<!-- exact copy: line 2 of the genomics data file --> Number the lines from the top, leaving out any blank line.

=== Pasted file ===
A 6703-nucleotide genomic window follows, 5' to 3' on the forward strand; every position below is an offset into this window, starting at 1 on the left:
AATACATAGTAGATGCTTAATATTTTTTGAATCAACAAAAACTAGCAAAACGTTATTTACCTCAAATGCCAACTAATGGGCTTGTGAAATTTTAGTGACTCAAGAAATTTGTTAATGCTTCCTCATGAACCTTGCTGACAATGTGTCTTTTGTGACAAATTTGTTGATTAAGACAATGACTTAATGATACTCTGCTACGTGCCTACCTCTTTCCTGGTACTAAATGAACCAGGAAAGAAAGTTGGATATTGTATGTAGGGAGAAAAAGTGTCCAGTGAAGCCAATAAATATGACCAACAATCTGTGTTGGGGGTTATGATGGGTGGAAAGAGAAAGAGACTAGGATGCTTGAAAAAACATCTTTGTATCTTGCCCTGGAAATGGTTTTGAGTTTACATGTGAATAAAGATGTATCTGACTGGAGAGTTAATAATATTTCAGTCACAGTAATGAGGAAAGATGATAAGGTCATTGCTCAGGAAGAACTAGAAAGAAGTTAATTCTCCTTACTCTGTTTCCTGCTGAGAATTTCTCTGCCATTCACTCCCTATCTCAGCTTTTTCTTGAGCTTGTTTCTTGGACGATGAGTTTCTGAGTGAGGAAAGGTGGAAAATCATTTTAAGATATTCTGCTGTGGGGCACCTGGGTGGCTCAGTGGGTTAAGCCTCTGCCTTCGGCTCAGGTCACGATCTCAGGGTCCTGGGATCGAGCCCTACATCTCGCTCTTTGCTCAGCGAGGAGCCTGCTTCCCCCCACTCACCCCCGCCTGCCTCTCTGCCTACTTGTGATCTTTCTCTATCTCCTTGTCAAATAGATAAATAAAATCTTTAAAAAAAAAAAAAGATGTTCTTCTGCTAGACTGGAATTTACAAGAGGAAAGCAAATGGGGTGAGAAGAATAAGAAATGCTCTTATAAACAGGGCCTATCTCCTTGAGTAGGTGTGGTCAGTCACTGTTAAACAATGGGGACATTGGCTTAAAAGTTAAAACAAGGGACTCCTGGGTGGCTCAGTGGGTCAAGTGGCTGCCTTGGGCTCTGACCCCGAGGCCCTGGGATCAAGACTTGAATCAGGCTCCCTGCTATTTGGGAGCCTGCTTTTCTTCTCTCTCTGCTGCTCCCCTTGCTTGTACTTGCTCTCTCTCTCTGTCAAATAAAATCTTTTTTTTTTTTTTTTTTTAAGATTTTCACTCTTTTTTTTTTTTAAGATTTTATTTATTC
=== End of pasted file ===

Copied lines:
AATACATAGTAGATGCTTAATATTTTTTGAATCAACAAAAACTAGCAAAACGTTATTTACCTCAAATGCCAACTAATGGGCTTGTGAAATTTTAGTGACTCAAGAAATTTGTTAATGCTTCCTCATGAACCTTGCTGACAATGTGTCTTTTGTGACAAATTTGTTGATTAAGACAATGACTTAATGATACTCTGCTACGTGCCTACCTCTTTCCTGGTACTAAATGAACCAGGAAAGAAAGTTGGATATTGTATGTAGGGAGAAAAAGTGTCCAGTGAAGCCAATAAATATGACCAACAATCTGTGTTGGGGGTTATGATGGGTGGAAAGAGAAAGAGACTAGGATGCTTGAAAAAACATCTTTGTATCTTGCCCTGGAAATGGTTTTGAGTTTACATGTGAATAAAGATGTATCTGACTGGAGAGTTAATAATATTTCAGTCACAGTAATGAGGAAAGATGATAAGGTCATTGCTCAGGAAGAACTAGAAAGAAGTTAATTCTCCTTACTCTGTTTCCTGCTGAGAATTTCTCTGCCATTCACTCCCTATCTCAGCTTTTTCTTGAGCTTGTTTCTTGGACGATGAGTTTCTGAGTGAGGAAAGGTGGAAAATCATTTTAAGATATTCTGCTGTGGGGCACCTGGGTGGCTCAGTGGGTTAAGCCTCTGCCTTCGGCTCAGGTCACGATCTCAGGGTCCTGGGATCGAGCCCTACATCTCGCTCTTTGCTCAGCGAGGAGCCTGCTTCCCCCCACTCACCCCCGCCTGCCTCTCTGCCTACTTGTGATCTTTCTCTATCTCCTTGTCAAATAGATAAATAAAATCTTTAAAAAAAAAAAAAGATGTTCTTCTGCTAGACTGGAATTTACAAGAGGAAAGCAAATGGGGTGAGAAGAATAAGAAATGCTCTTATAAACAGGGCCTATCTCCTTGAGTAGGTGTGGTCAGTCACTGTTAAACAATGGGGACATTGGCTTAAAAGTTAAAACAAGGGACTCCTGGGTGGCTCAGTGGGTCAAGTGGCTGCCTTGGGCTCTGACCCCGAGGCCCTGGGATCAAGACTTGAATCAGGCTCCCTGCTATTTGGGAGCCTGCTTTTCTTCTCTCTCTGCTGCTCCCCTTGCTTGTACTTGCTCTCTCTCTCTGTCAAATAAAATCTTTTTTTTTTTTTTTTTTTAAGATTTTCACTCTTTTTTTTTTTTAAGATTTTATTTATTC